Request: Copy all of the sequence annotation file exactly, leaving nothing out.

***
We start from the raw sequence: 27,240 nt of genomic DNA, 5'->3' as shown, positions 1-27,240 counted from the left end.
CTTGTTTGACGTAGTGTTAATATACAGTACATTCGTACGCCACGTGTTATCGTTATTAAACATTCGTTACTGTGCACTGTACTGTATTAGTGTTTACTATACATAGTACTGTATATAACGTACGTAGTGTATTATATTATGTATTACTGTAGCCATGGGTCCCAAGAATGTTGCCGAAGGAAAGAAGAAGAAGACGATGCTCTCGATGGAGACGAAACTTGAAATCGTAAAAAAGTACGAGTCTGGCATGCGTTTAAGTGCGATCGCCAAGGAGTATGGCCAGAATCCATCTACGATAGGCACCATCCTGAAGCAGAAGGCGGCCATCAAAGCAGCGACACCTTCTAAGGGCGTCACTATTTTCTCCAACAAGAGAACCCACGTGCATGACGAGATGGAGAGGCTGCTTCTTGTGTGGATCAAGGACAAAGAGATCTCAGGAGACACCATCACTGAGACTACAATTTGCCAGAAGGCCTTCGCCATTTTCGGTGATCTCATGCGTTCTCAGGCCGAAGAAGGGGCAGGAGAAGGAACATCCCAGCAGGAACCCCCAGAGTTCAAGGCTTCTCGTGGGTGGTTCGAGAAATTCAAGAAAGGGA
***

We start from the raw sequence: 27,240 nt of genomic DNA, 5'->3' as shown, positions 1-27,240 counted from the left end.
CTTGTTTGACGTAGTGTTAATATACAGTACATTCGTACGCCACGTGTTATCGTTATTAAACATTCGTTACTGTGCACTGTACTGTATTAGTGTTTACTATACATAGTACTGTATATAACGTACGTAGTGTATTATATTATGTATTACTGTAGCCATGGGTCCCAAGAATGTTGCCGAAGGAAAGAAGAAGAAGACGATGCTCTCGATGGAGACGAAACTTGAAATCGTAAAAAAGTACGAGTCTGGCATGCGTTTAAGTGCGATCGCCAAGGAGTATGGCCAGAATCCATCTACGATAGGCACCATCCTGAAGCAGAAGGCGGCCATCAAAGCAGCGACACCTTCTAAGGGCGTCACTATTTTCTCCAACAAGAGAACCCACGTGCATGACGAGATGGAGAGGCTGCTTCTTGTGTGGATCAAGGACAAAGAGATCTCAGGAGACACCATCACTGAGACTACAATTTGCCAGAAGGCCTTCGCCATTTTCGGTGATCTCATGCGTTCTCAGGCCGAAGAAGGGGCAGGAGAAGGAACATCCCAGCAGGAACCCCCAGAGTTCAAGGCTTCTCGTGGGTGGTTCGAGAAATTCAAGAAAGGGA